Destructive acts in HK are totally counterproductive
In these days of instant news, broadcast live around the world, the recent behavior of a relatively small number of Hong Kong’s more extreme public protesters has caught the world’s attention. Redounding greatly to the demerit of those who clearly went too far, in addition it contributes to a very negative current international perception of Hong Kong. That such a situation has been reached is lamentable indeed, and not the least cause of sadness is that by taking protests too far, such violent actions may be counterproductive.
A few days ago, throngs of mostly young men besieged the police headquarters building in Wan Chai, along with others. During that period, the police within and without showed remarkable forbearance and just sat it out, patiently. I can hardly imagine any other police headquarters in the world suffering a siege of their building without taking the most forceful action to lift the siege. Had our police done so, a lot of protesters might have been hurt. It is a measure of our police force’s professionalism and control that it didn’t come to that.
Recent political developments in this city have drawn millions of people onto the streets to march in protest. Whether you agree with all their causes of protests or not, it is an impressive thing to see hundreds of thousands of Hong Kong people of all ages, marching in our hot mid-summer weather for causes that they believe in. The fact that these protests were almost entirely peaceful made them all the more noteworthy by the international media in contrast with much more violent events overseas. Chief Executive Carrie Lam Cheng Yuet-ngor has rightly admitted that this was a wake-up call; the government needs to pay more attention to the aspirations of the Hong Kong people. The CE has promised to do just that, which is a welcome and direct consequence of seeing those peaceful marches. To some extent, then, these peaceful protests achieved an objective – the removal of that controversial bill on the judicial extradition of suspected law-breakers for trial on the mainland.
Around the world, a place’s parliament is meant to be the venue for political and governmental representation to address the needs of the people. As such, it surely represents the people – or, at least, is supposed to, and thus should be treated as an august place for rational debate. The breaking into Hong Kong’s Legislative Council building, by hundreds of young protesters, and their trashing of the place suggest the trespassers do not feel they are properly represented by that body. This is a sad state of affairs to reach, and again the CE has promised more dialogue in the hope of improving the situation – a vital step to take, and soon – which may lead to fewer protests in future.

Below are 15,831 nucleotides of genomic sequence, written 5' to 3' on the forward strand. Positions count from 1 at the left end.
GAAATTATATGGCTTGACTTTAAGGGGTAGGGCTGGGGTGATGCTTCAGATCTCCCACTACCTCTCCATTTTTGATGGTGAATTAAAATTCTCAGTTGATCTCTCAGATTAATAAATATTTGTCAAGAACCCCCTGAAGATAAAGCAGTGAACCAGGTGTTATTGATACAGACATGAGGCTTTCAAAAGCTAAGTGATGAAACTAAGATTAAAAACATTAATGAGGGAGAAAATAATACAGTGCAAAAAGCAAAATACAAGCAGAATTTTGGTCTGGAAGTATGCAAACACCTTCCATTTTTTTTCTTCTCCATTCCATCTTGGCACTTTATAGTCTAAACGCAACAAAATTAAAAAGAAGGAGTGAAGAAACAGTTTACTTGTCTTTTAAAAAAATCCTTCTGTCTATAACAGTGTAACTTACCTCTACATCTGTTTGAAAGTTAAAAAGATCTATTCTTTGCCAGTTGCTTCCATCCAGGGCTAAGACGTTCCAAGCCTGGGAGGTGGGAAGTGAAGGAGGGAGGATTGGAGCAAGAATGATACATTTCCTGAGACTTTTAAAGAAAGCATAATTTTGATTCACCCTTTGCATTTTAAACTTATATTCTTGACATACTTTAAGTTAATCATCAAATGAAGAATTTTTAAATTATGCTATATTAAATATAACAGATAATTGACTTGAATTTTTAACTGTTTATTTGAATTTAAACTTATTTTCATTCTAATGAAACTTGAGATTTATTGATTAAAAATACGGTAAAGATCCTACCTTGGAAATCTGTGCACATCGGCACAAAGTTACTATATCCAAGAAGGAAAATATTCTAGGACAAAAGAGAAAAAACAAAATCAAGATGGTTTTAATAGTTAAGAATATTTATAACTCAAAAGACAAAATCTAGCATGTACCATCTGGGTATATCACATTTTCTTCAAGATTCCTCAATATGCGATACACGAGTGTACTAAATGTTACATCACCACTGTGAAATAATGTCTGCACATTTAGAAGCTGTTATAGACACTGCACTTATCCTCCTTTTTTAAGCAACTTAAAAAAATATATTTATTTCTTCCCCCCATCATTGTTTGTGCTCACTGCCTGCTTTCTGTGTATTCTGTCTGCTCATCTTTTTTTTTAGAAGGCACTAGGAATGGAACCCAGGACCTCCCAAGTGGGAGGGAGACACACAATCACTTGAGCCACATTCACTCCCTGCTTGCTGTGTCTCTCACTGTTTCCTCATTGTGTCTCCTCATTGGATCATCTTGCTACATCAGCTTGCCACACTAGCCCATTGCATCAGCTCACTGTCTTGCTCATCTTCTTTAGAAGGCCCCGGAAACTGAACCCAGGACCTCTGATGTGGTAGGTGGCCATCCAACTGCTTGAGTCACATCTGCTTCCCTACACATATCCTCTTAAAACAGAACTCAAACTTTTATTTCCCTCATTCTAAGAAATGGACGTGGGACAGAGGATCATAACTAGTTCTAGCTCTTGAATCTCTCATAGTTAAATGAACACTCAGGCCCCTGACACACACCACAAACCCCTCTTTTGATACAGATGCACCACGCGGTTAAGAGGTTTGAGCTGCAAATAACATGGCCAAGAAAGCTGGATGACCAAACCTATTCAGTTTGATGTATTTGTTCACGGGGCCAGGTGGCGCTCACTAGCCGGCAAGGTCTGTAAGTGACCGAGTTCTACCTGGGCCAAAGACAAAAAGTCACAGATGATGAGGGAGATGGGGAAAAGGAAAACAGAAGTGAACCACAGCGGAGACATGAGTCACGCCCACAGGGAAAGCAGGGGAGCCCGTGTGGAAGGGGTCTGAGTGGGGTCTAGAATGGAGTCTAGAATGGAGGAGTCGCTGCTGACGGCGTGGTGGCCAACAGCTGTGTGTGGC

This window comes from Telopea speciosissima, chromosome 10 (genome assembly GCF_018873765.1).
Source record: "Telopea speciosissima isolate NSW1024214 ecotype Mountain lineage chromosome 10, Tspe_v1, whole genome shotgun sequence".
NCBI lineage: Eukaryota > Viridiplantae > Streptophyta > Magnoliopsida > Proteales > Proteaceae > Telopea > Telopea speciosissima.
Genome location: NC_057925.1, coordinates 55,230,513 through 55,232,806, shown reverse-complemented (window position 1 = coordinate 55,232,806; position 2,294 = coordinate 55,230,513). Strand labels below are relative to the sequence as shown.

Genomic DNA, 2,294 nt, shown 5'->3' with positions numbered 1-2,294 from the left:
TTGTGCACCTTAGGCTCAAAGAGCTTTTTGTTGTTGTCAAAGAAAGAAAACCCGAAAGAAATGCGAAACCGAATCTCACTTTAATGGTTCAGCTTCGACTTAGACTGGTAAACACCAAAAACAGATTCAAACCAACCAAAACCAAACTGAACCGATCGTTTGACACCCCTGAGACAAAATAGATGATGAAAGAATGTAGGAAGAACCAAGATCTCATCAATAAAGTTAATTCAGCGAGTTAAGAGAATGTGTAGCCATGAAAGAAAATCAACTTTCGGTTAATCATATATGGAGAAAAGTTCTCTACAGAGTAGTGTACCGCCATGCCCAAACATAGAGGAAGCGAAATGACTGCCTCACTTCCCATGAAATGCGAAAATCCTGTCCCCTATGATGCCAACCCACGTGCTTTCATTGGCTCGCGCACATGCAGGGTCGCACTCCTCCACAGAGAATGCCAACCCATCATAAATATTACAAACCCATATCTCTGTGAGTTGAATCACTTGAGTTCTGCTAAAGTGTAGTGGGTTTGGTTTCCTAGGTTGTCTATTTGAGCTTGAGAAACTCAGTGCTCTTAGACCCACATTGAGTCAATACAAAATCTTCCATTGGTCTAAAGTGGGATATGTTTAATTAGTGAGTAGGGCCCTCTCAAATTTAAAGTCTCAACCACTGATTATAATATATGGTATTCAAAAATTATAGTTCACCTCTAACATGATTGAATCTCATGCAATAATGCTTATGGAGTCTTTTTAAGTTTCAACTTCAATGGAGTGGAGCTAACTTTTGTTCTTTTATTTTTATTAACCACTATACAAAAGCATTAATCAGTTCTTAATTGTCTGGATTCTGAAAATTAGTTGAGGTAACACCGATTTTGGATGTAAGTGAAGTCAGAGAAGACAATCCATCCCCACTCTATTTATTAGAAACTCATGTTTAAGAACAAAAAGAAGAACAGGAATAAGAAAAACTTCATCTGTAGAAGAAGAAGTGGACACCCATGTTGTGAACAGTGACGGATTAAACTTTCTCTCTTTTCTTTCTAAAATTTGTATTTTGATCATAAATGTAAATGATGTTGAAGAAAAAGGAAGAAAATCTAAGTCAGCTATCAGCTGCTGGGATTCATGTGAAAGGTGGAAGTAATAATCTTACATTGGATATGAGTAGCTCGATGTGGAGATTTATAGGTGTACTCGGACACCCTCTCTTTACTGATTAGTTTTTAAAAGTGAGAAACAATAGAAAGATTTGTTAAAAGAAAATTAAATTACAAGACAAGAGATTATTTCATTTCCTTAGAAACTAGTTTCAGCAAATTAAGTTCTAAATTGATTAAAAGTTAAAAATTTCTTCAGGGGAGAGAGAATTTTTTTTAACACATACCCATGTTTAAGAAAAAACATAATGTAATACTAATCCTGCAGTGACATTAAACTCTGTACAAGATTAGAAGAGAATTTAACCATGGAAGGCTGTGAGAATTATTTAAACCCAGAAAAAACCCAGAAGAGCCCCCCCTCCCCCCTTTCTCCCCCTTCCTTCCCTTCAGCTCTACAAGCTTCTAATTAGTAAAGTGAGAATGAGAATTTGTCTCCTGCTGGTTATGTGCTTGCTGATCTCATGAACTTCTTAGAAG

Overseas, in Europe, in South America, in the Middle East and also here in Asia – and now in Hong Kong too – it seems to be almost a rite of passage for young men to engage in anti-government demonstrations by fighting with the police. In many other places, of course, the police are far more heavy-handed than ours, when attacked by a mob. But our Hong Kong protesters are, for the most part, non-violent, which is much to their credit. All the more unfortunate, then, that a minority of them use violence and vandalism to try to make their point.
That a few hundred extreme protesters are prepared to violently tackle our police, to hurl verbal insults and dangerous objects at them, to attack them with laser lights and corrosive substances, to smash their way into government buildings, to vandalize public property, to trash LegCo, and even to beat up those citizens who oppose them, is sickening to observe. When protests become so violent, they stray from being a legitimate expression of grievance toward dangerous anarchy, and it diminishes the message they are trying to convey. It should be condemned by all.
The smashing-up of LegCo should be a source of deep shame, as are the violent attacks on our police force members, who are thereby placed in the invidious position of keeping the peace when the more extreme protesters want to do exactly the opposite. Causing damage to the LegCo building achieves nothing for those who demand more democracy. Indeed, strengthening the representative nature of the make-up of LegCo itself would be a viable way forward, once the physical damage, caused by protester vandalism, has been repaired. So, instead of smashing it up, LegCo should be empowered.
The CE has already correctly indicated a way forward – more dialogue, more explaining, more consultations, more listening – and we will likely see an end of these more extreme protests once that really happens.